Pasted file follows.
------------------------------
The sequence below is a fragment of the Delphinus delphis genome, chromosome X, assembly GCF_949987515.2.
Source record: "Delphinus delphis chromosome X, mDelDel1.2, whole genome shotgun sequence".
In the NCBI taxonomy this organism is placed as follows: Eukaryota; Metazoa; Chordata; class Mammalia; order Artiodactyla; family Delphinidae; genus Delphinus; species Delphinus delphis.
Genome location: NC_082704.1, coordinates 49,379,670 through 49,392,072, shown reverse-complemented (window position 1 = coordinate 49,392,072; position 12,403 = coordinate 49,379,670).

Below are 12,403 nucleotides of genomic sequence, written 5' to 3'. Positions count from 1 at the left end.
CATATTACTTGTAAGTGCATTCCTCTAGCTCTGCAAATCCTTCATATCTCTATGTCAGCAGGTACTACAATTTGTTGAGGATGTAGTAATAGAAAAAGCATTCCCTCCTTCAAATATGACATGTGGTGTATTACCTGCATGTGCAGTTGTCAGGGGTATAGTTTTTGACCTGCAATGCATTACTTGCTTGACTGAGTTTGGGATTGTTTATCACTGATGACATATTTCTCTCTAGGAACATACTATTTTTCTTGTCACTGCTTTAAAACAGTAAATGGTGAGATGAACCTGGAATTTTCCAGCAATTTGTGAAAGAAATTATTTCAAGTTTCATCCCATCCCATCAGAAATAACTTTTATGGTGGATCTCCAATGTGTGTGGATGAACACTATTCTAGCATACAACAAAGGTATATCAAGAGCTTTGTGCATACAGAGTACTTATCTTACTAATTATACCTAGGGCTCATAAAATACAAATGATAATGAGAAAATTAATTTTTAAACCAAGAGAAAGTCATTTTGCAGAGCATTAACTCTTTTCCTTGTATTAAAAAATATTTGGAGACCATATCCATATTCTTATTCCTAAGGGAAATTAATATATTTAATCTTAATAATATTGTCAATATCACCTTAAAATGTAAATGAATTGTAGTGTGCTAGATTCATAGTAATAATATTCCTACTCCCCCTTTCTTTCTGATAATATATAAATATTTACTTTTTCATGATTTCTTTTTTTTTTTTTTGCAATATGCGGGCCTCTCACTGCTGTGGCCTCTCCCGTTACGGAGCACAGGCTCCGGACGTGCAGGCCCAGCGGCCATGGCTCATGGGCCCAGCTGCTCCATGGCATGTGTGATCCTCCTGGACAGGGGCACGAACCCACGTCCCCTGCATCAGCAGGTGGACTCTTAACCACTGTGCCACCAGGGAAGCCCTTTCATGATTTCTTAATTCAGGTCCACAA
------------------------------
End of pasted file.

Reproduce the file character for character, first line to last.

The sequence below is a fragment of the Delphinus delphis genome, chromosome X, assembly GCF_949987515.2.
Source record: "Delphinus delphis chromosome X, mDelDel1.2, whole genome shotgun sequence".
In the NCBI taxonomy this organism is placed as follows: Eukaryota; Metazoa; Chordata; class Mammalia; order Artiodactyla; family Delphinidae; genus Delphinus; species Delphinus delphis.
Genome location: NC_082704.1, coordinates 49,379,670 through 49,392,072, shown reverse-complemented (window position 1 = coordinate 49,392,072; position 12,403 = coordinate 49,379,670).

Below are 12,403 nucleotides of genomic sequence, written 5' to 3'. Positions count from 1 at the left end.
CATATTACTTGTAAGTGCATTCCTCTAGCTCTGCAAATCCTTCATATCTCTATGTCAGCAGGTACTACAATTTGTTGAGGATGTAGTAATAGAAAAAGCATTCCCTCCTTCAAATATGACATGTGGTGTATTACCTGCATGTGCAGTTGTCAGGGGTATAGTTTTTGACCTGCAATGCATTACTTGCTTGACTGAGTTTGGGATTGTTTATCACTGATGACATATTTCTCTCTAGGAACATACTATTTTTCTTGTCACTGCTTTAAAACAGTAAATGGTGAGATGAACCTGGAATTTTCCAGCAATTTGTGAAAGAAATTATTTCAAGTTTCATCCCATCCCATCAGAAATAACTTTTATGGTGGATCTCCAATGTGTGTGGATGAACACTATTCTAGCATACAACAAAGGTATATCAAGAGCTTTGTGCATACAGAGTACTTATCTTACTAATTATACCTAGGGCTCATAAAATACAAATGATAATGAGAAAATTAATTTTTAAACCAAGAGAAAGTCATTTTGCAGAGCATTAACTCTTTTCCTTGTATTAAAAAATATTTGGAGACCATATCCATATTCTTATTCCTAAGGGAAATTAATATATTTAATCTTAATAATATTGTCAATATCACCTTAAAATGTAAATGAATTGTAGTGTGCTAGATTCATAGTAATAATATTCCTACTCCCCCTTTCTTTCTGATAATATATAAATATTTACTTTTTCATGATTTCTTTTTTTTTTTTTTGCAATATGCGGGCCTCTCACTGCTGTGGCCTCTCCCGTTACGGAGCACAGGCTCCGGACGTGCAGGCCCAGCGGCCATGGCTCATGGGCCCAGCTGCTCCATGGCATGTGTGATCCTCCTGGACAGGGGCACGAACCCACGTCCCCTGCATCAGCAGGTGGACTCTTAACCACTGTGCCACCAGGGAAGCCCTTTCATGATTTCTTAATTCAGGTCCACAA